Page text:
An all-optical Internet is the vision of InfoWorld's Internet Plumber of 1999DR. DAVID R. HUBER is InfoWorld's Internet Plumber of 1999. Join me in cheering him on to even greater glory.
From past awards, I know that many InfoWorld readers cringe at the word plumber. But having been one myself for 20 years, between 1970 and 1990, I think Internet plumber is a high calling.
On second thought, among the seven layers of open systems interconnection (OSI), Internet plumber is a low calling. Plumbing is what goes on at the OSI physical (1), link (2), network (3), and transport (4) layers. And maybe at the session (5) and presentation (6) layers. But not high up among OSI's application (7) sublayers.
These days there is a lot of Internet plumbing and little of it leaks. We just passed from hexadecimal year 7CF to 7D0 with nary a glitch and no gigalapses.
Few people have to think about Internet plumbing. Somebody has to honor the ones who do.
Ethernet, TCP/IP, URLs, HTTP, and HTML are Internet plumbing, which has made it difficult to choose just one Internet Plumber of 1999. But, wait, there's more.
Optical fibers are being installed at Mach 3. Their capacity is doubling annually toward a terabit per second per fiber. Internet switches and routers, slowed by Moore's Law, but sped up by competition, are catching up.
Deployment of residential broadband is accelerating, thanks to cable television modems. And now Digital Subscriber Lines have joined the race.
Mobile wireless is ... I'll call back if I lose you. And fixed wireless has been, well, fixed.
Voice and video are on the verge. Gateways are expediting early convergence of Internet, telephone, and television networks -- see www.vortex2000.com.
The next generation of Internet Protocol (IPv6) nears deployment. And I can talk about the DNS being demonopolized and reconciled with trademarks.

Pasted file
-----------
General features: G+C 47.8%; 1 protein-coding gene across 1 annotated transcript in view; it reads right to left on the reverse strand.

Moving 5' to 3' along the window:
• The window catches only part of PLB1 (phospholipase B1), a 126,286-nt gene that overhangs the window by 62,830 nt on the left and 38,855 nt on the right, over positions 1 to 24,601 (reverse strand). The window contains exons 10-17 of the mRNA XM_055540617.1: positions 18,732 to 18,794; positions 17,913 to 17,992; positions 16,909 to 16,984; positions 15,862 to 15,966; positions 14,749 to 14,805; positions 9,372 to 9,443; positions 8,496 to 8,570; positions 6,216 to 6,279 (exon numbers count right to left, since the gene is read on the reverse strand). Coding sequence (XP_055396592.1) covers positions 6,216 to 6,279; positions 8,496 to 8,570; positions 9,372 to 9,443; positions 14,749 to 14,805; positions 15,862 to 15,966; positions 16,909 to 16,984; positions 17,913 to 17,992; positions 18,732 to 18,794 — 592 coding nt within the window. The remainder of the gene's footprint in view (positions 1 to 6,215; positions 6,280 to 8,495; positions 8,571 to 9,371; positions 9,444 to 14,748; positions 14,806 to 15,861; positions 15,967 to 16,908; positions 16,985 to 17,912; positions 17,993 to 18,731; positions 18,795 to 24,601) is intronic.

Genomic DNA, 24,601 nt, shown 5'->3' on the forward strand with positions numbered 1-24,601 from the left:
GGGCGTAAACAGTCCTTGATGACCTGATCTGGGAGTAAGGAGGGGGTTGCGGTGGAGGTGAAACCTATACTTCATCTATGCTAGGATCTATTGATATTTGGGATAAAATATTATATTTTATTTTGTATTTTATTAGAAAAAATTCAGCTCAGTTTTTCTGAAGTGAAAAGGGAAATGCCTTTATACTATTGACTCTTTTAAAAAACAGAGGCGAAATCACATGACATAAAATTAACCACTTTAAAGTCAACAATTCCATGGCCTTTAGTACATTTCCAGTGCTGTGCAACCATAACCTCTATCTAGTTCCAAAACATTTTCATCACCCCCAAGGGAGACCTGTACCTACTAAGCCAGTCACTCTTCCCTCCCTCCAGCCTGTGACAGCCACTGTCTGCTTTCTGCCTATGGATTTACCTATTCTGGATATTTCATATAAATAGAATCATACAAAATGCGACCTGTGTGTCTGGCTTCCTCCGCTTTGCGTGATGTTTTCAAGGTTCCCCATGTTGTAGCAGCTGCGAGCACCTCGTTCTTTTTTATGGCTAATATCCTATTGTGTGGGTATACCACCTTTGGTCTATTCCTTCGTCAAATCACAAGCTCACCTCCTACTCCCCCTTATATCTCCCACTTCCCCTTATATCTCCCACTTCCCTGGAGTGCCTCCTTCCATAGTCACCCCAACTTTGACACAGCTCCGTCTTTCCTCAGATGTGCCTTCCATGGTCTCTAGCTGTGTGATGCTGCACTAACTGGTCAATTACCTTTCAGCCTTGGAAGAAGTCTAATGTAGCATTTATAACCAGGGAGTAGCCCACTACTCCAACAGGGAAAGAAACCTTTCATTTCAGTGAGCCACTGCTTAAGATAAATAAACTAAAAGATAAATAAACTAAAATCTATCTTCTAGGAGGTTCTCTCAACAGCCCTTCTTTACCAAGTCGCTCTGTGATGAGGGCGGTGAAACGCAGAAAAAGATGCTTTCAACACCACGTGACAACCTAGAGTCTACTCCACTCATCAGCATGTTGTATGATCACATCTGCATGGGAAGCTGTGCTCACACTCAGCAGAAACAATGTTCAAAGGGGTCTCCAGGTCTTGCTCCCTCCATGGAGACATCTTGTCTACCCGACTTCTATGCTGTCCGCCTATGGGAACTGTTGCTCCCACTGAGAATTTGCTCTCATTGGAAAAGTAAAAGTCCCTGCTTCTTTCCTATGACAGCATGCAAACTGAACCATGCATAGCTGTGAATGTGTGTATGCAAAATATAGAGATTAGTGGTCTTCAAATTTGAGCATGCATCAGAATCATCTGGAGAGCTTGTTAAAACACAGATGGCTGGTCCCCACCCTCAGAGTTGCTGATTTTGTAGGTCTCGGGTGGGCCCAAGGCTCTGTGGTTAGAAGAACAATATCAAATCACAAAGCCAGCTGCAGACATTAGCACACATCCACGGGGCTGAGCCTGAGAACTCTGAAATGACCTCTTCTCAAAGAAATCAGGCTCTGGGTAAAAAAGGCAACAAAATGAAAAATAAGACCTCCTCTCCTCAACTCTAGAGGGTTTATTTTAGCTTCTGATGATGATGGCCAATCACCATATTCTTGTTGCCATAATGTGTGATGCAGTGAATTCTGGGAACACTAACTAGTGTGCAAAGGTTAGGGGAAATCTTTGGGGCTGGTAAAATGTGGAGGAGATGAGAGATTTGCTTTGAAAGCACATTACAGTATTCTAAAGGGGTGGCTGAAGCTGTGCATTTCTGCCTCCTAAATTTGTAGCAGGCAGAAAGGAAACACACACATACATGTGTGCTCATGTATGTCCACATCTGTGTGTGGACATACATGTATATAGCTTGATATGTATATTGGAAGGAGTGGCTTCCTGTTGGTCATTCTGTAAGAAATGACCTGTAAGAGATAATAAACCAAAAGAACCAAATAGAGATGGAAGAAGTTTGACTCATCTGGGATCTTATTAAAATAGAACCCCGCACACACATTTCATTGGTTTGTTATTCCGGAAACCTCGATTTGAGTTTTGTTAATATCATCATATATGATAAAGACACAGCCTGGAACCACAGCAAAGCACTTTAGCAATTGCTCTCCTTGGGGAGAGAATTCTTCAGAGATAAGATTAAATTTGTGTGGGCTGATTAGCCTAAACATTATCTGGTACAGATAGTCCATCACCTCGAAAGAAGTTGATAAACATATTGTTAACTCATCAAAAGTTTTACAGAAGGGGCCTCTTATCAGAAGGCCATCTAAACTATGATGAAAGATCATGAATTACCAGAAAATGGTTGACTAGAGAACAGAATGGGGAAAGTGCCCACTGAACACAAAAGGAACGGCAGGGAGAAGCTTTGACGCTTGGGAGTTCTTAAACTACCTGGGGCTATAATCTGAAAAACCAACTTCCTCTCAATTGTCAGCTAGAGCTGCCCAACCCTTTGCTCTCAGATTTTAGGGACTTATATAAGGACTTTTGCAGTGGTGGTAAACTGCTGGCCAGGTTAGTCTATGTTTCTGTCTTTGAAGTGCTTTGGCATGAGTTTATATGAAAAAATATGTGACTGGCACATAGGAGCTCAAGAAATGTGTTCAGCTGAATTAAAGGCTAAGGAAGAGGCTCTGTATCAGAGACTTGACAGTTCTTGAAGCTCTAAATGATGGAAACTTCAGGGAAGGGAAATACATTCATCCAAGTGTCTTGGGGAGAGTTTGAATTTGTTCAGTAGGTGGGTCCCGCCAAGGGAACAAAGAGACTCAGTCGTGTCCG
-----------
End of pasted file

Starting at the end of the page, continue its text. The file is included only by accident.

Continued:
Security, privacy, and identity mechanisms are improving. Software for scaling up fast, reliable, controlled, and rich content distribution is being sown in sprawling server farms.
Infrastructure for commerce, billing, payments, and even micropayments is proliferating. Application service providers are powering up the heavy metal for "everything.com."
So where in all of this do we find our Internet Plumber of 1999? At the bottom of the middle. There the man Forbes Magazine calls the Light Knight is driving us inexorably toward the all-optical Internet.
Again, InfoWorld's Internet Plumber of 1999 is Dr. David R. Huber, optical transmission and switching pioneer.
In 1992, Huber founded and for 18 months was the only employee of Ciena Corporation, which led in the dense wave division multiplexing (DWDM) of optical fibers. Ciena shipped the first optically amplified 16-channel (16-lambda) DWDM system (see www.ciena.com).
In 1997, Huber founded Corvis Corporation, which is now the leader in optical switching and the all-optical multiterabit Internet backbone (see www.corvis.com).
In 1999, Corvis introduced CorWave and began trials with its carrier partners, Broadwing, Qwest, and Williams (see "Qwest is testing its lambda switching Net backbone with Corvis and Qtera," www.infoworld.com/printlinks).
CorWave's first generation uses 2.4Tbps optical switches to carry 160 channels (lambdas), each carrying 2.5Gbps, or 400Gbps per fiber, up to 3,200 miles, without electronics -- nothing but photons. Huber says Corvis will ship 10Gbps lambdas by late summer.
Huber sees Corvis replacing the electronically switched rings at the core of the Internet. Optical meshes will cut costs by a factor of 12 and deployment delays from six months to two hours.
Huber says that DWDM optical transport is doubling annually -- outpacing Moore's Law -- and will for at least the next two years. Maybe someday we'll talk about Huber's Law.
Join me in congratulating Dr. David R. Huber, InfoWorld's Internet Plumber of 1999.
Former Internet plumber Bob Metcalfe has been a technology pundit since 1990.
Find his columns and subscribe to them by e-mail at www.infoworld.com/metcalfe.